By Sheila Kennedy
I first began writing a column for the Word over 20 years ago. It got to be a habit, so when Mark Lee – the Word’s fantastic new editor! – asked me to continue doing so, I agreed.
Then I did something else.
I went into my files and reviewed several of my very earliest Word columns. That review left me with two contradictory impressions: how dramatically things have changed – and how little.
Here, for example, was a column from the year 2000. Just 16 years ago:
– – – – –
My youngest son recently attended the wedding of two co-workers. It was a lovely affair – formal, at an expensive Chicago hotel, conducted with meticulous attention to detail. One of those details was a program book, listing the numerous bridesmaids and groomsmen and each one’s relationship to the happy couple.
The program book had another entry, however, that merits recognition. On the back page was a message from the bride and groom, reciting how enthusiastic they were to enter into wedded life together, how sure they were that matrimony was the right choice for them. In fact, they said, there was only one hesitation, one fact that gave rise to a certain reluctance to marry: the fact that others were legally prevented from doing likewise.
It seemed unfair that the status of matrimony was available to them, a man and a woman, and not available to others merely because they were of the same gender. The message concluded with a request that those present, who had shared the happy day with this particular couple, work toward a time when everyone can enter into the institution of marriage and have their union recognized by society and the state.
I couldn’t help thinking about the implications of this simple, powerful statement.
Will a paragraph in support of gay marriage on a pamphlet distributed to friends and families change the world? No, of course not. But the simple, revolutionary act of a black student sitting down at a counter and ordering lunch was ineffectual individually, too. It was only when hundreds, then thousands of blacks were challenging the status quo that laws and attitudes began to change.
What would happen to the pervasive bigotry against gays and lesbians if hundreds, then thousands, of heterosexuals added similar paragraphs to their wedding programs? What if every church and synagogue that believes in human dignity added such language to their bulletins? What if businesses catering to families advertised for business by interpreting “family” in an inclusive and affirming way?
That WOULD change the world.
What a contrast I see between my son’s friends and the group of shrill and homophobic clerics who called a press conference in Washington last week to announce that God hates homosexuality. (It constantly amazes me that people who claim to speak for God are so certain of His – or Her – opinions.)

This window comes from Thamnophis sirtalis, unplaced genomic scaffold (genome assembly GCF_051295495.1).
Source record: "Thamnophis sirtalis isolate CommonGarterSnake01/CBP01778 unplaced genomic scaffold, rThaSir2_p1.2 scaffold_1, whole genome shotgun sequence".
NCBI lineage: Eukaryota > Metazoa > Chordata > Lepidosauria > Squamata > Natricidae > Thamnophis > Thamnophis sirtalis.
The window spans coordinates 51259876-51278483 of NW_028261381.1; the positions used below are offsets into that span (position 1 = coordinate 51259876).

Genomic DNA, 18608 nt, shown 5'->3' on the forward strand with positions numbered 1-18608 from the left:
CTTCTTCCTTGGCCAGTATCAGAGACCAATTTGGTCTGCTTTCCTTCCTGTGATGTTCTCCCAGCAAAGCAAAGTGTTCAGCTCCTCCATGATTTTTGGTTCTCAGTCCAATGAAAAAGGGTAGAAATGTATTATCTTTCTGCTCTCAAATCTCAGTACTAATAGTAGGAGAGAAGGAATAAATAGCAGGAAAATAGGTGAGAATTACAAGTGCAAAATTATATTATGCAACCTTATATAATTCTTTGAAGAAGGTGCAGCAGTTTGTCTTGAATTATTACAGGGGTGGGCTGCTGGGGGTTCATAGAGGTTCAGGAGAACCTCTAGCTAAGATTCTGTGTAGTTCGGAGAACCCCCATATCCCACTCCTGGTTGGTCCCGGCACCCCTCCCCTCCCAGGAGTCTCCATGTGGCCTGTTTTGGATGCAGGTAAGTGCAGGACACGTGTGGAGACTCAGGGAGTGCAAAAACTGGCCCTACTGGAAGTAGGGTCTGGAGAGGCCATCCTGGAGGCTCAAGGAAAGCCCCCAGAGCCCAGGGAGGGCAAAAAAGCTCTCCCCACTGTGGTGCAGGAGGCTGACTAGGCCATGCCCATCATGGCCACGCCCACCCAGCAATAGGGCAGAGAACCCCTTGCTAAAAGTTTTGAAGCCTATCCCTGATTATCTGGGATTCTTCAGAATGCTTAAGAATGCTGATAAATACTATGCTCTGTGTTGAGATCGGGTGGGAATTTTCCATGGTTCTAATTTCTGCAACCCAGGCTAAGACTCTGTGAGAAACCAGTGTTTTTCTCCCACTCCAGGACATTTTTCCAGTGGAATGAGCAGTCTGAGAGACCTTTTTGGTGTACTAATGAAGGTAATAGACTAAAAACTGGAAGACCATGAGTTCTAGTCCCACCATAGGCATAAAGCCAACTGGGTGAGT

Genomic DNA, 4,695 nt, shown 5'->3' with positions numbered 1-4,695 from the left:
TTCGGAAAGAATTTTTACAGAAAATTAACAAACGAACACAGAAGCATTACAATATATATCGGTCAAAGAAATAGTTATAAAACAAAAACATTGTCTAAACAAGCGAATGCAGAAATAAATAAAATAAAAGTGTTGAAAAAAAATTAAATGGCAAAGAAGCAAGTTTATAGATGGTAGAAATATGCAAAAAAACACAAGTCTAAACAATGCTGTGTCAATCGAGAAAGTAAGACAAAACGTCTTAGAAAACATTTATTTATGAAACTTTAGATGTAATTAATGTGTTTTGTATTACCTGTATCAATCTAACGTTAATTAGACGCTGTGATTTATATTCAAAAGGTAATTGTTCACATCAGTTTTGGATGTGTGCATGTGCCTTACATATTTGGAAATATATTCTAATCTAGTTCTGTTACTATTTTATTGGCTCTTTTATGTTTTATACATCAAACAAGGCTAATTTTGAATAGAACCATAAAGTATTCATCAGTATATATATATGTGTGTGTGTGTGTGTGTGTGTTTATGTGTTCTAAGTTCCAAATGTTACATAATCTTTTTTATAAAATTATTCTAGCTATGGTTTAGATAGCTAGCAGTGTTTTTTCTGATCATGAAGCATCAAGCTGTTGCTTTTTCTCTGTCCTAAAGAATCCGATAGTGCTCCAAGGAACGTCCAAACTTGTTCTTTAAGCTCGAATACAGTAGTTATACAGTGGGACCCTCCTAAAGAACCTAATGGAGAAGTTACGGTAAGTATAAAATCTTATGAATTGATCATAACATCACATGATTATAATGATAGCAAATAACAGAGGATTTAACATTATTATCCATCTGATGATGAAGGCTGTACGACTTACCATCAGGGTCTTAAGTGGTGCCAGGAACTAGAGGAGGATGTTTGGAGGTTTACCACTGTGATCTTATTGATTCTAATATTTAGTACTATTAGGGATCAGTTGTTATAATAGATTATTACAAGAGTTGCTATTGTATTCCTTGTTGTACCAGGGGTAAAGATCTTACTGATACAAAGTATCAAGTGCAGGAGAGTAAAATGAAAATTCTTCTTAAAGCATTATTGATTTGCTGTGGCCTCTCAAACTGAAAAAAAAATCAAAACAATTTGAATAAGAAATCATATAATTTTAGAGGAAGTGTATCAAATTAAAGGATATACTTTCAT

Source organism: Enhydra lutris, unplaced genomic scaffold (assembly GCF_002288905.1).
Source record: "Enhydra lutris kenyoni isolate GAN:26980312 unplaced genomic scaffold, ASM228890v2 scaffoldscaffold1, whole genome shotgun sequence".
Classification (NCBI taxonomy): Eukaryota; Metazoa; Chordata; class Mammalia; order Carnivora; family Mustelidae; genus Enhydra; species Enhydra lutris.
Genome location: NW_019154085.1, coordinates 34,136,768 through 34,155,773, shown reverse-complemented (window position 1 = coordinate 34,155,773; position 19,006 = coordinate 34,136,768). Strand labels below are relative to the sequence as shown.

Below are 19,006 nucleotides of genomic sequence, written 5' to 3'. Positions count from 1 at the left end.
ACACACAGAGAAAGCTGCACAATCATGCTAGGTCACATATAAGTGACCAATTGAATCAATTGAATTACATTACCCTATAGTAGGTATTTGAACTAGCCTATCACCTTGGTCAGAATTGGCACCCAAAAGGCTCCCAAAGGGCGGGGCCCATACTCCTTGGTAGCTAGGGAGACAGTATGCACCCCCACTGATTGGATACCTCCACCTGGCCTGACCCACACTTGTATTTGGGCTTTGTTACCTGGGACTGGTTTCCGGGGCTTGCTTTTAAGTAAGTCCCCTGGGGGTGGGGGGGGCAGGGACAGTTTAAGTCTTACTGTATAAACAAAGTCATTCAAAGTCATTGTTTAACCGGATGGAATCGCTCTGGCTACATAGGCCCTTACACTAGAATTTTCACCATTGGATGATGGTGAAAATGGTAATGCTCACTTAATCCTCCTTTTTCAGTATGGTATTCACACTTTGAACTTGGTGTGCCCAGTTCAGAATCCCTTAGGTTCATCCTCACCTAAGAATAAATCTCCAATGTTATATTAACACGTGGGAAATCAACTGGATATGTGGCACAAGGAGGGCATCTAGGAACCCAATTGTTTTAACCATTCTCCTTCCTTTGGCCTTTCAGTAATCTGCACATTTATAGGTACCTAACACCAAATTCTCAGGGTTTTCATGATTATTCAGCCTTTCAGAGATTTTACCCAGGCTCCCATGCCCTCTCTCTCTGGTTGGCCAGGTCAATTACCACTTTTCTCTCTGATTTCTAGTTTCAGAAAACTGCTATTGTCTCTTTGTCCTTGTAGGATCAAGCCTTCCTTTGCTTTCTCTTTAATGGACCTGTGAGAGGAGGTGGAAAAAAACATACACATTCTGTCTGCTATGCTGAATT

I am confident that, if there is indeed a judgment day, a good and just God will offer a special place in heaven to the young couple whose love extended beyond each other to embrace the human community and all its members.
The real question is, how would that good and just God respond to those who used the name of the Lord to justify their hatreds and excuse their bigotries?
– – – – –
As we now know, what did “change the world” was the courage of thousands of LGBT people who refused to live dishonestly and came out with the support of their families and allies. Last year, marriage equality became the law of the land.
What’s more, survey research tells us that solid majorities of Americans now endorse marriage equality and support the extension of full civil rights protections to the gay community.
What didn’t change, of course, are the antics of the religious extremists who continue to use their religions and their crabbed versions of Deity to justify their homophobia and their efforts to roll back LGBT rights. They will be out in force as the Indiana General Assembly considers adding sexual orientation and gender identity to Indiana’s civil rights law, and their persistence is why the rest of us can’t rest. Not yet.
I’ll see you at the Statehouse.
Sheila Suess Kennedy, J.D. is Professor of Law and Public Policy in the School of Public and Environmental Affairs at Indiana University Purdue University at Indianapolis. Her scholarly publications include nine books and numerous law review and journal articles. Professor Kennedy is a columnist for the Indianapolis Business Journal and a frequent lecturer, public speaker and contributor to other periodicals. She blogs at www.sheilakennedy.net.